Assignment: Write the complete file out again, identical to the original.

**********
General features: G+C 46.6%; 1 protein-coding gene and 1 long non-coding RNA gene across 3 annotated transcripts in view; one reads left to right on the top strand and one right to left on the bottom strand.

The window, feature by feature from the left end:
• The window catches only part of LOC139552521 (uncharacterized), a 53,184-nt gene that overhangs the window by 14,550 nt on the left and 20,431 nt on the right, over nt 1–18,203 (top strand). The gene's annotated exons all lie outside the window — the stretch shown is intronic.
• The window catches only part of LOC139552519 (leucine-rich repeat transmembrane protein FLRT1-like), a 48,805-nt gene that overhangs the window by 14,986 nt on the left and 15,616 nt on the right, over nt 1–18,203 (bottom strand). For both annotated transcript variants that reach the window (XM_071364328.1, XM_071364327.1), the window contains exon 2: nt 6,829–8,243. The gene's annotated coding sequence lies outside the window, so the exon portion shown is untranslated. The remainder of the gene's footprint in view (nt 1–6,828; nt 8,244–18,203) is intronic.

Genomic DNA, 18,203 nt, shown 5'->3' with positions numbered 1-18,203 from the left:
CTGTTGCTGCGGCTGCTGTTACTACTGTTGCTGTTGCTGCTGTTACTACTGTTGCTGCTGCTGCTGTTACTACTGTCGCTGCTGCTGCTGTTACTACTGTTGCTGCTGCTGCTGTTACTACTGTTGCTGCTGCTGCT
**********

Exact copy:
General features: G+C 46.6%; 1 protein-coding gene and 1 long non-coding RNA gene across 3 annotated transcripts in view; one reads left to right on the top strand and one right to left on the bottom strand.

The window, feature by feature from the left end:
• The window catches only part of LOC139552521 (uncharacterized), a 53,184-nt gene that overhangs the window by 14,550 nt on the left and 20,431 nt on the right, over nt 1–18,203 (top strand). The gene's annotated exons all lie outside the window — the stretch shown is intronic.
• The window catches only part of LOC139552519 (leucine-rich repeat transmembrane protein FLRT1-like), a 48,805-nt gene that overhangs the window by 14,986 nt on the left and 15,616 nt on the right, over nt 1–18,203 (bottom strand). For both annotated transcript variants that reach the window (XM_071364328.1, XM_071364327.1), the window contains exon 2: nt 6,829–8,243. The gene's annotated coding sequence lies outside the window, so the exon portion shown is untranslated. The remainder of the gene's footprint in view (nt 1–6,828; nt 8,244–18,203) is intronic.

Genomic DNA, 18,203 nt, shown 5'->3' with positions numbered 1-18,203 from the left:
CTGTTGCTGCGGCTGCTGTTACTACTGTTGCTGTTGCTGCTGTTACTACTGTTGCTGCTGCTGCTGTTACTACTGTCGCTGCTGCTGCTGTTACTACTGTTGCTGCTGCTGCTGTTACTACTGTTGCTGCTGCTGCT